The $metaValues array contains the keys of the values you want to edit. You can enter any number of elements here, the only catch is that you also need to create form elements for each entry. The more adventurous of you could create a form class that built the form around the elements in this array.

public function editmetaAction()
    // Get the form and send to the view.
    $form = new Form_PdfMeta();
    $this->view->form = $form;
    // Get the file and send the location to the view.
    $pdfPath          = urldecode($this->_request->getParam('file'));
    $file             = substr($pdfPath, strrpos($pdfPath, SLASH)+1);
    $this->view->file = $file;    
    // Define what meta data we are looking at.
    $metaValues = array('Title' => '');
    if ($this->_request->isPost()) {
        // Get the current form values.
        $formData = $this->_request->getPost();
        if ($form->isValid($formData)) {
            // Form values are valid.
            // Save the contents of the form to the associated meta data fields in the PDF.
            $pdf = Zend_Pdf::load($pdfPath);
            foreach ($metaValues as $meta => $metaValue) {
                if (isset($formData[$meta])) {
                    $pdf->properties[$meta] = $formData[$meta];
                } else {
                    $pdf->properties[$meta] = '';
            // Redirect the user to the list action of this controller.
            return $this->_helper->redirector('list', 'pdf', '', array())->setCode(301);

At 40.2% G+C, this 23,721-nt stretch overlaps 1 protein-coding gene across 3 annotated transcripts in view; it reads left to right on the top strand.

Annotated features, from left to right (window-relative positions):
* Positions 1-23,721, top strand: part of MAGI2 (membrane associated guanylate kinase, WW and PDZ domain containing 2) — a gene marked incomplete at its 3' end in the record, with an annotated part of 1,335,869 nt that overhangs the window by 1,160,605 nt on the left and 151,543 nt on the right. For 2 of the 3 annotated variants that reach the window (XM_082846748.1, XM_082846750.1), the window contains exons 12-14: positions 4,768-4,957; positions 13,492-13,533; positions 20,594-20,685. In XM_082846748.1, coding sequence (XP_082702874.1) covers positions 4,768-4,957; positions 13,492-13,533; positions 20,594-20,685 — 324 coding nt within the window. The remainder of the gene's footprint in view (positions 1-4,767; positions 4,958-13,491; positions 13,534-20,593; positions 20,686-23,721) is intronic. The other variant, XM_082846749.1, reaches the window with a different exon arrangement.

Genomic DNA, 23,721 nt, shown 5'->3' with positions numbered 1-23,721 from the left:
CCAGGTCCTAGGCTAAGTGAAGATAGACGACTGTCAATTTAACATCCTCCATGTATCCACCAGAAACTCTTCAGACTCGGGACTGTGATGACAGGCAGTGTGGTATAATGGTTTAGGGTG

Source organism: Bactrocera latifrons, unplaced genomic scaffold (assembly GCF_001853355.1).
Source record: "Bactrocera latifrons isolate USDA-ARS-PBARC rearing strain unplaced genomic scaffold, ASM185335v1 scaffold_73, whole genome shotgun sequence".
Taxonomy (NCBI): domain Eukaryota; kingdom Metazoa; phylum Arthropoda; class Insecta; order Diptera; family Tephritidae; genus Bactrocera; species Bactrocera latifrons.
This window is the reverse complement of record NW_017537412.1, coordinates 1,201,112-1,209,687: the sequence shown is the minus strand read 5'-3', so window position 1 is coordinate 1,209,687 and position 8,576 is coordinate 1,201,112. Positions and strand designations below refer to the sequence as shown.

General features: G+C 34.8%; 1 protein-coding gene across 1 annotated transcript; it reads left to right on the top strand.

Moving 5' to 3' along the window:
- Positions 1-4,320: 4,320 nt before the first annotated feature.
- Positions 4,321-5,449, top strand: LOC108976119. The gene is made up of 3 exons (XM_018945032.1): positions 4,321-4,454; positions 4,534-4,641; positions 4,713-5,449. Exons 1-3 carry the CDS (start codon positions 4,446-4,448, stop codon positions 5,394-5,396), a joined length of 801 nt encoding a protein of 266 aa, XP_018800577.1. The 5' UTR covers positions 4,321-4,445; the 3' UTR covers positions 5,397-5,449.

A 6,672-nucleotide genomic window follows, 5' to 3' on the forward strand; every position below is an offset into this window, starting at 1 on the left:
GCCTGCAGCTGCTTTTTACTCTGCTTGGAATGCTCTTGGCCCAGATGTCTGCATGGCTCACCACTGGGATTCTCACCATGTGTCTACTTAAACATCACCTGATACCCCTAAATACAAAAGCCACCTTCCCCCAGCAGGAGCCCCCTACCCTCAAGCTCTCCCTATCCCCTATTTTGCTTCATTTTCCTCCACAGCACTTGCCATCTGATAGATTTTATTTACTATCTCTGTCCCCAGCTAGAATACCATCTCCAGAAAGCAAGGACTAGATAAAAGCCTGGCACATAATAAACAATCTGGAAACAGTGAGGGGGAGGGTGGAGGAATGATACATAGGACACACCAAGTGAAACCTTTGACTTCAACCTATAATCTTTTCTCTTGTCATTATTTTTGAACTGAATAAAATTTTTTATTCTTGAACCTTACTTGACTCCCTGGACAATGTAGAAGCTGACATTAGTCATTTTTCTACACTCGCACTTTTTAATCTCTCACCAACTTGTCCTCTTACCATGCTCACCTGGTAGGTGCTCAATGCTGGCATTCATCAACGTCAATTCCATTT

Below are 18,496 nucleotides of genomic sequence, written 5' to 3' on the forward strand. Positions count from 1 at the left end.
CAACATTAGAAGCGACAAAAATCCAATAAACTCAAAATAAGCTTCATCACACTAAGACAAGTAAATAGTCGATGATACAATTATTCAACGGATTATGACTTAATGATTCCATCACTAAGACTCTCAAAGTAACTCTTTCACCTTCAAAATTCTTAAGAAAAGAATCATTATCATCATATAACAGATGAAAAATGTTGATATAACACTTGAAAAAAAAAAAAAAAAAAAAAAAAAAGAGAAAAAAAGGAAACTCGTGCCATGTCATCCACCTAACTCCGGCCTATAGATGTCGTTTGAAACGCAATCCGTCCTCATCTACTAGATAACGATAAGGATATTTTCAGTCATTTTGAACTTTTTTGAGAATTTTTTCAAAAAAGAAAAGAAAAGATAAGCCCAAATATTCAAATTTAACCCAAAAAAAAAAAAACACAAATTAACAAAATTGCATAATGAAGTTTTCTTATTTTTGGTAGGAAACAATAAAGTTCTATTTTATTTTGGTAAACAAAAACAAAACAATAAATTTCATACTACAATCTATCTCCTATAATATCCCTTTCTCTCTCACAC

} else {
            // Form values are not valid send the current values to the form.
    } else {
        // Make sure the file exists before we start doing anything with it.
        if (file_exists($pdfPath)) {
            // Extract any current meta data values from the PDF document
            $pdf = Zend_Pdf::load($pdfPath);
            foreach ($metaValues as $meta => $metaValue) {
                if (isset($pdf->properties[$meta])) {
                    $metaValues[$meta] = $pdf->properties[$meta];
                } else {
                    $metaValues[$meta] = '';
            // Populate the form with out metadata values.
        } else {
            // File doesn't exist.

Our view for this action would look like the following code block. This view will print out the form on the left (taking care of any values assigned during the action) and show a view of the PDF on the right. This means that our users will be able to see the PDF document they are editing the meta data of, which should help with providing a good search service.

<div style="float:left;width:39%;">
<?php echo $this->form; ?>
<iframe src="<?php echo $this->baseUrl();?>/files/<?php echo $this->file; ?>" width="60%"
style="height:50em" align="right"

That's pretty much it really, if you want all the source code to this project I will be posting it as a downloadable zip file on the last post, so stay tuned to grab it.

In the next Zend Lucene and PDF Documents post I will be looking at how to extract the contents of the PDF document so we can also index this along with the metadata.



What about a licence remark? Is this reuseable for other open source purposes?

Anonymous (Sat, 04/09/2011 - 21:21)